Prickly Poppy

Argemone pleiacantha ?

Argemone, Prickly Poppy, photo © by Michael Plagens

Photographed at Hassayampa Box Canyon, Yavapai Co., Arizona. April 2008.

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Argemone pleicantha, photo © by Michael Plagens

Roadside west of Tonopah, Arizona. 5 Apr. 2020.

ARMED. Leaves, buds and stems are covered with long, thin, sharp prickles. In addition the foliage and fruit contain toxic alkaloids.

PERENNIAL/ANNUAL: Tall annual of sandy or gravelly soil mostly along washes. Also at roadsides and pastures.

LEAVES: Leaves are deeply lobed with sharply serrate margins. Blue-green in color.

RANGE: Several species of white-petaled Argemone poppies may be present in the Sonoran Desert. A. pleiacantha may dominate in the eastern portions of the Sonoran and into the Chihuahuan Deserts. Separation of the species requires sometimes hazardous examination of the arrangement of prickles. The plants are avoided by grazing animals and therefore become common and weedy on rangeland.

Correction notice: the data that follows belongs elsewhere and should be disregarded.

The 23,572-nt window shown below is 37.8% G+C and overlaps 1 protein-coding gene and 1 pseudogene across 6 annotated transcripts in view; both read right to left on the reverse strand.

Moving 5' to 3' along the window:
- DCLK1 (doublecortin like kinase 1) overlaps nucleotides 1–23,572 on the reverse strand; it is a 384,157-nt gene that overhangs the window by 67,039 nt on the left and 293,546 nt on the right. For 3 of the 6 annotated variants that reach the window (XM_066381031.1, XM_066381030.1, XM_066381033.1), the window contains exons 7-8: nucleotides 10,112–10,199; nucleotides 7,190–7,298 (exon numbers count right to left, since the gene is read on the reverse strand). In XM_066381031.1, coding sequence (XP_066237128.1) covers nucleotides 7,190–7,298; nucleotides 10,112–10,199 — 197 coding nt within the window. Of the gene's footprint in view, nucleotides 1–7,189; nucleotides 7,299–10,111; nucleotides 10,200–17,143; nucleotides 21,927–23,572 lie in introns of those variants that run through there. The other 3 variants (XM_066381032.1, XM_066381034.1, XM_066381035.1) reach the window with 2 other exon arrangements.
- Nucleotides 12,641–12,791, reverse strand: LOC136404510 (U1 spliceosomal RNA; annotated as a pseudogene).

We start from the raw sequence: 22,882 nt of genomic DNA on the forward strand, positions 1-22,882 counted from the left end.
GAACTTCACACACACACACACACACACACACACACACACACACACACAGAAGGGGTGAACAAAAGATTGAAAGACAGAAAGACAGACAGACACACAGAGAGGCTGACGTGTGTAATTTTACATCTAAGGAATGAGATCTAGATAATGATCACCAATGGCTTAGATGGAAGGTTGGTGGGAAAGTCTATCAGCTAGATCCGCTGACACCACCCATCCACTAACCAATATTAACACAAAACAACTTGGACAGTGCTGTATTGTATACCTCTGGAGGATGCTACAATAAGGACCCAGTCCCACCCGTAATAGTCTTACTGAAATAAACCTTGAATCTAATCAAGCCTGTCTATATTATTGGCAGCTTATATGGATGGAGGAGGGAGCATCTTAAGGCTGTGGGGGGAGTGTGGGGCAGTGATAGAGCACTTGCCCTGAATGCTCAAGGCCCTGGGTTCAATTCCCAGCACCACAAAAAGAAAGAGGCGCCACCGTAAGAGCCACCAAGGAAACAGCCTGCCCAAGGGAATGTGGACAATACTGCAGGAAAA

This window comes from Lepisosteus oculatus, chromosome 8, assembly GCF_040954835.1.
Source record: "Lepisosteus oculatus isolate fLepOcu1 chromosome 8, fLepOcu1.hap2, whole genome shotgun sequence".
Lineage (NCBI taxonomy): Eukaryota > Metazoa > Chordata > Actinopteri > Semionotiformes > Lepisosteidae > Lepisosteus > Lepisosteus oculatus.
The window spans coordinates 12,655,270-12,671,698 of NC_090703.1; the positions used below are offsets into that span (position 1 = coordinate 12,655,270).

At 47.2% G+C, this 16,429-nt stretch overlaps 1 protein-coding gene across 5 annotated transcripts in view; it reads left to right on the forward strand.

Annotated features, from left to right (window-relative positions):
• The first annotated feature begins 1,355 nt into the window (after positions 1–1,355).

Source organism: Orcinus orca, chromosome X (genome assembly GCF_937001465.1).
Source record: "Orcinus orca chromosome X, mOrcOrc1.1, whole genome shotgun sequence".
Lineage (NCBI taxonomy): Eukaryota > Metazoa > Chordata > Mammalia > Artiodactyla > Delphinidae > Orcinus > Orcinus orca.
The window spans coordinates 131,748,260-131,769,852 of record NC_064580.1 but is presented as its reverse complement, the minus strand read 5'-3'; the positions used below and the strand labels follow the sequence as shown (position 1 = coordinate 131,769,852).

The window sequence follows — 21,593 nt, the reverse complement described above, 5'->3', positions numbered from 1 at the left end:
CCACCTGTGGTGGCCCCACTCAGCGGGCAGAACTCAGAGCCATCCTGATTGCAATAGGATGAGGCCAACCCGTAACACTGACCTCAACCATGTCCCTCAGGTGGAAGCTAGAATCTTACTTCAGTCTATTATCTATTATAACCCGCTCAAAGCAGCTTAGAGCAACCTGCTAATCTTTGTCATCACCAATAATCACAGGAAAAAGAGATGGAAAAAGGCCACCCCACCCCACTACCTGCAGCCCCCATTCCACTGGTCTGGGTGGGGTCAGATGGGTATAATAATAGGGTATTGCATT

FLOWERS: Large, broad, white petals surround a dense group of many yellow stamens. Flowering mid to late spring through summer months.

FRUIT: Dry capsules also densely prickly split from apex to release numerous small seeds. Where the developing fruits have been damaged sap emerges and dries black.

The flower's pollen draws a variety if insects including bees and blister beetles. In the video watch how honey bees race through the forest of stamens gathering nutritious pollen as they go.

Red-eared Blister Beetle

Red-eared Blister Beetle

Honey Bee

Honey Bee

Papaveraceae -- Poppy Family

More Information:

Sonoran Desert Field Guide
Sonoran Desert Places
Sonoran Desert Naturalist Home Page


Copyright Michael J. Plagens, page created 9 Jan. 2009,
updated 12 May 2020.